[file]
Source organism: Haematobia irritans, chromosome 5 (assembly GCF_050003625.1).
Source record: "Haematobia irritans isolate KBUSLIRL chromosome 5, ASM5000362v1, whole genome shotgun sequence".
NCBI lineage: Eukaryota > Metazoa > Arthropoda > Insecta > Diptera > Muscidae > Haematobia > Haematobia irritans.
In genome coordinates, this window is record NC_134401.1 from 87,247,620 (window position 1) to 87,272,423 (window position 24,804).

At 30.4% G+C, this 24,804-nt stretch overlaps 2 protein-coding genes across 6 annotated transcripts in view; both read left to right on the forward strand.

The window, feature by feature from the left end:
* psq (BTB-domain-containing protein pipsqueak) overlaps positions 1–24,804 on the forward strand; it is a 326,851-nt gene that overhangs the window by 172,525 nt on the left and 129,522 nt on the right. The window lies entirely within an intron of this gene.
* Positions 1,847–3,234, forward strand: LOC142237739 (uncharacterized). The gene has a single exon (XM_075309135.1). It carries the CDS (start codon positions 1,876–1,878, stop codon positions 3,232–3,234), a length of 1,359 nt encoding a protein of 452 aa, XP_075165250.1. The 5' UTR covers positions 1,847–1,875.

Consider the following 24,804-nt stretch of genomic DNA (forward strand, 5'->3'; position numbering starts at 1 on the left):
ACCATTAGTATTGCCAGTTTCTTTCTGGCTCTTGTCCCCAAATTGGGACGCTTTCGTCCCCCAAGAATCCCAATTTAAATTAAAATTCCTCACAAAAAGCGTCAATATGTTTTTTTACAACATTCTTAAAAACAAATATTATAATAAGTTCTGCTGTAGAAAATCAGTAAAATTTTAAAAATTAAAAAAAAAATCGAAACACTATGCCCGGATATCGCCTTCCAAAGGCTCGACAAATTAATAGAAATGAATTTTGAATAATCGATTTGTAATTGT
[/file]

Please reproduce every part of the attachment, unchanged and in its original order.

Source organism: Haematobia irritans, chromosome 5 (assembly GCF_050003625.1).
Source record: "Haematobia irritans isolate KBUSLIRL chromosome 5, ASM5000362v1, whole genome shotgun sequence".
NCBI lineage: Eukaryota > Metazoa > Arthropoda > Insecta > Diptera > Muscidae > Haematobia > Haematobia irritans.
In genome coordinates, this window is record NC_134401.1 from 87,247,620 (window position 1) to 87,272,423 (window position 24,804).

At 30.4% G+C, this 24,804-nt stretch overlaps 2 protein-coding genes across 6 annotated transcripts in view; both read left to right on the forward strand.

The window, feature by feature from the left end:
* psq (BTB-domain-containing protein pipsqueak) overlaps positions 1–24,804 on the forward strand; it is a 326,851-nt gene that overhangs the window by 172,525 nt on the left and 129,522 nt on the right. The window lies entirely within an intron of this gene.
* Positions 1,847–3,234, forward strand: LOC142237739 (uncharacterized). The gene has a single exon (XM_075309135.1). It carries the CDS (start codon positions 1,876–1,878, stop codon positions 3,232–3,234), a length of 1,359 nt encoding a protein of 452 aa, XP_075165250.1. The 5' UTR covers positions 1,847–1,875.

Consider the following 24,804-nt stretch of genomic DNA (forward strand, 5'->3'; position numbering starts at 1 on the left):
ACCATTAGTATTGCCAGTTTCTTTCTGGCTCTTGTCCCCAAATTGGGACGCTTTCGTCCCCCAAGAATCCCAATTTAAATTAAAATTCCTCACAAAAAGCGTCAATATGTTTTTTTACAACATTCTTAAAAACAAATATTATAATAAGTTCTGCTGTAGAAAATCAGTAAAATTTTAAAAATTAAAAAAAAAATCGAAACACTATGCCCGGATATCGCCTTCCAAAGGCTCGACAAATTAATAGAAATGAATTTTGAATAATCGATTTGTAATTGT